The Stream, April 17: China to Close Water-Polluting Businesses

The  Global Rundown

The Global Rundown

China is cracking down on polluting businesses in a bid to turn around the country’s water quality problem, and Mozambique is blaming changing floodplains on climate change. Des Moines is treating nitrates in its water supply. Rural women are being encouraged to start water treatment businesses.

“Females are our best entrepreneurs. They are our best stewards of money, they are our best advocates. Men tend to take more risks with the money.” — Minhaj Chowdhury, CEO of Drinkwell Systems, a company providing rural women with the means to make money and make their communities safer by treating and selling water. (Reuters)

By the Numbers

By The Numbers

70 percent – Portion of water in major river basins that China hopes will be suitable for drinking by 2020. China’s cabinet announced a plan Thursday to shut down several polluting businesses in order to clean up the country’s water. Wall Street Journal

500,000 – Number of Iowa residents who are now paying to have nitrates removed from their water during treatment. Regulations under the Safe Drinking Water Act have forced the Des Moines Water Works to implement removal processes due to high levels of nitrates in the source waters of the Raccoon and Des Moines Rivers, an extra treatment cost that will be carried by the public. KCCI Des Moines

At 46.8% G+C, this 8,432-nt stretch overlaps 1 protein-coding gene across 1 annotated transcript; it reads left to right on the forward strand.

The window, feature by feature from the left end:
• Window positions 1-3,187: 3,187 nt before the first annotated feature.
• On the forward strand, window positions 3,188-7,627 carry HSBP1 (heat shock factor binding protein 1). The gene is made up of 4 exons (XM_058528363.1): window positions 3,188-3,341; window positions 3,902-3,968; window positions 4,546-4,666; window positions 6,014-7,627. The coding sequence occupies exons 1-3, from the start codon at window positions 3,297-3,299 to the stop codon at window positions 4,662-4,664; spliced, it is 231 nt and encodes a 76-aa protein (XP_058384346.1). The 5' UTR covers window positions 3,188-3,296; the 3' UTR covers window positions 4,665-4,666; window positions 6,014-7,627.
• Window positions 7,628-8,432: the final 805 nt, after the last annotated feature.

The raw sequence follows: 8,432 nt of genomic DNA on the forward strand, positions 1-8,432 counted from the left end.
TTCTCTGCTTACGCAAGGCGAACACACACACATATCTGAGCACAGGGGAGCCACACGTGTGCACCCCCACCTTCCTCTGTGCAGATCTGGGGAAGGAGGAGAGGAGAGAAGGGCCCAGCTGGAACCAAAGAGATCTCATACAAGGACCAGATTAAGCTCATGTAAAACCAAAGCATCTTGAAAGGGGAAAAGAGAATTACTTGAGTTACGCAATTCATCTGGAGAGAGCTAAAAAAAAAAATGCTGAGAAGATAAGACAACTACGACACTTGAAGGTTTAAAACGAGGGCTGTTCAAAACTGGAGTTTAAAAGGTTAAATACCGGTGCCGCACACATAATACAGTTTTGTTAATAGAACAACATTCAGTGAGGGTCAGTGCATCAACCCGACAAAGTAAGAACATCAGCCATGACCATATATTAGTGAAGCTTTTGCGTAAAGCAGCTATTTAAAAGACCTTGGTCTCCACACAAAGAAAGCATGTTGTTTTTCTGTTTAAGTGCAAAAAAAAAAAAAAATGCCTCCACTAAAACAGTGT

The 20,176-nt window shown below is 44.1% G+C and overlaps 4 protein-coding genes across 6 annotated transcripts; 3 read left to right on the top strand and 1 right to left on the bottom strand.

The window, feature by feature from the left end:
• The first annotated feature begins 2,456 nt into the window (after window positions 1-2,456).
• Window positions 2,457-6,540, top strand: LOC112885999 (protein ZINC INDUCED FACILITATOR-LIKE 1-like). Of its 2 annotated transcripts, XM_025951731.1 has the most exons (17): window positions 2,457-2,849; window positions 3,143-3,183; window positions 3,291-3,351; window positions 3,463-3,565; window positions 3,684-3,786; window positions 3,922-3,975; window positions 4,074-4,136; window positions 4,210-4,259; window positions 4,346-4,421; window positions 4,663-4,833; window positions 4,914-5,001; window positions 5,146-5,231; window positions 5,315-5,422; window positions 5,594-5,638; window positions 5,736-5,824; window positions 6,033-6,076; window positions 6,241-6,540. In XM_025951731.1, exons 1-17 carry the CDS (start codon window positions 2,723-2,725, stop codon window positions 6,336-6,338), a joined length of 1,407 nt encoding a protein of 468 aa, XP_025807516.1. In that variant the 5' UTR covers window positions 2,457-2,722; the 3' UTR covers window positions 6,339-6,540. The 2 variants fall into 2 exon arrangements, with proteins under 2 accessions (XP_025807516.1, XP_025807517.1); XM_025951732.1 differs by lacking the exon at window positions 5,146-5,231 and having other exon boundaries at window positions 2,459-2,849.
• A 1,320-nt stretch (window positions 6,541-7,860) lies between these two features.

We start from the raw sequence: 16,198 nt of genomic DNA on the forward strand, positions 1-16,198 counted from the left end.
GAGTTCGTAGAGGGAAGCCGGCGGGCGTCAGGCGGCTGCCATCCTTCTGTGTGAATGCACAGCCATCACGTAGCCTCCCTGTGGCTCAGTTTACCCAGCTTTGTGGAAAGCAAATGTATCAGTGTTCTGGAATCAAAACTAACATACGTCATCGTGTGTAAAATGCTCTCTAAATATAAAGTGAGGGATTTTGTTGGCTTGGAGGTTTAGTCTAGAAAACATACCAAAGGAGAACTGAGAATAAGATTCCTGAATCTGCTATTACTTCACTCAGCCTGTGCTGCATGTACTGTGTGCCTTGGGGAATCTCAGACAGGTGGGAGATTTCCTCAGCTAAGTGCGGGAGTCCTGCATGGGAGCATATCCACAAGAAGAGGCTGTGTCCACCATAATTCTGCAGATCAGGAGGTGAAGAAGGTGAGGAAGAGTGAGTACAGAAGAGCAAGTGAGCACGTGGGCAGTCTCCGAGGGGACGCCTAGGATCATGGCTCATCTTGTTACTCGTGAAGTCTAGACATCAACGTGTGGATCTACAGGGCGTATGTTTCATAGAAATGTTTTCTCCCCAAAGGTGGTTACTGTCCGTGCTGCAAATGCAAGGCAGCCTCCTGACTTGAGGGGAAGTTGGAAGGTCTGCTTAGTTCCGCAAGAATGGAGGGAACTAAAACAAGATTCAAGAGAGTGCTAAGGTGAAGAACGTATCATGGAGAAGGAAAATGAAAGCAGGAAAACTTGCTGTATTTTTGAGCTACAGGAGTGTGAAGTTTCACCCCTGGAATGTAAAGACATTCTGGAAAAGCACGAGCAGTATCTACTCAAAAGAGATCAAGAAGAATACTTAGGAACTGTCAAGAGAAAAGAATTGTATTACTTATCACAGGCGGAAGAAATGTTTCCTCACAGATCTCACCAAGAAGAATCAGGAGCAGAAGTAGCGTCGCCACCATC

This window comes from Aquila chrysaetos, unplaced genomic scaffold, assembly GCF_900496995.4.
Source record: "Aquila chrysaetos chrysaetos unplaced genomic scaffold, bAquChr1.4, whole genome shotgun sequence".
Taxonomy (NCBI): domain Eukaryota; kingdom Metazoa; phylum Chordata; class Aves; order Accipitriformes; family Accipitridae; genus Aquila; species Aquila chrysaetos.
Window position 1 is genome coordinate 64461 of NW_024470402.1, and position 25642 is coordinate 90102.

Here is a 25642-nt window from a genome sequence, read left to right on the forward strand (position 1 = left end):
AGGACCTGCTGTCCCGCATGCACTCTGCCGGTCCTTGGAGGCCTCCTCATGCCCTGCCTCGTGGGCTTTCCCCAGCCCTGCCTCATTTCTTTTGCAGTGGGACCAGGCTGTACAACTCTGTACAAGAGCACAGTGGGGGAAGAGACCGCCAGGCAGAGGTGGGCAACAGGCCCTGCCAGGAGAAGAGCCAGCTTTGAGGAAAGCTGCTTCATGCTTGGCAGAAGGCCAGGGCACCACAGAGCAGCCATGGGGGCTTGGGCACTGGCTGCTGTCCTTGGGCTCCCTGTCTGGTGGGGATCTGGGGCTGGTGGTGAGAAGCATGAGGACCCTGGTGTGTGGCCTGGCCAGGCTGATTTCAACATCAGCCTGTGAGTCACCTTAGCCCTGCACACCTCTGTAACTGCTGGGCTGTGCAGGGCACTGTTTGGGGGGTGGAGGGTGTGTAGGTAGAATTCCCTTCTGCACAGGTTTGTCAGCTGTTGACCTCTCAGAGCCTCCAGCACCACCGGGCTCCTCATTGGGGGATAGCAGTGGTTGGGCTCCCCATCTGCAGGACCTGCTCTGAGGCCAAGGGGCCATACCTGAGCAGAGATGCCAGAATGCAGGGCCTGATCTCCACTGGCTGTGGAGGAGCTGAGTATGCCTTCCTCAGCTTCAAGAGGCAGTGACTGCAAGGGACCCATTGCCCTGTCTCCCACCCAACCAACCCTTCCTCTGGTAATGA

Science, Studies, And Reports

The National Institute of Disaster Management in Mozambique is blaming climate change for expanding flood plains in the country. Flood maps just 7 years old are out of date and have had to be redrawn. This year alone, tens of thousands of Mozambicans were left homeless by seasonal flooding. Bloomberg

On the Radar

On The Radar

Drinkwell Systems, a social enterprise based in the United States, is encouraging rural women overseas to become clean water entrepreneurs. The company has developed a system to treat water containing high levels of heavy metals, and is selling the system to women in rural communities so that these women may in turn sell clean water to their fellow villagers, providing income for their families and reducing the number of deaths by water pollution. Reuters

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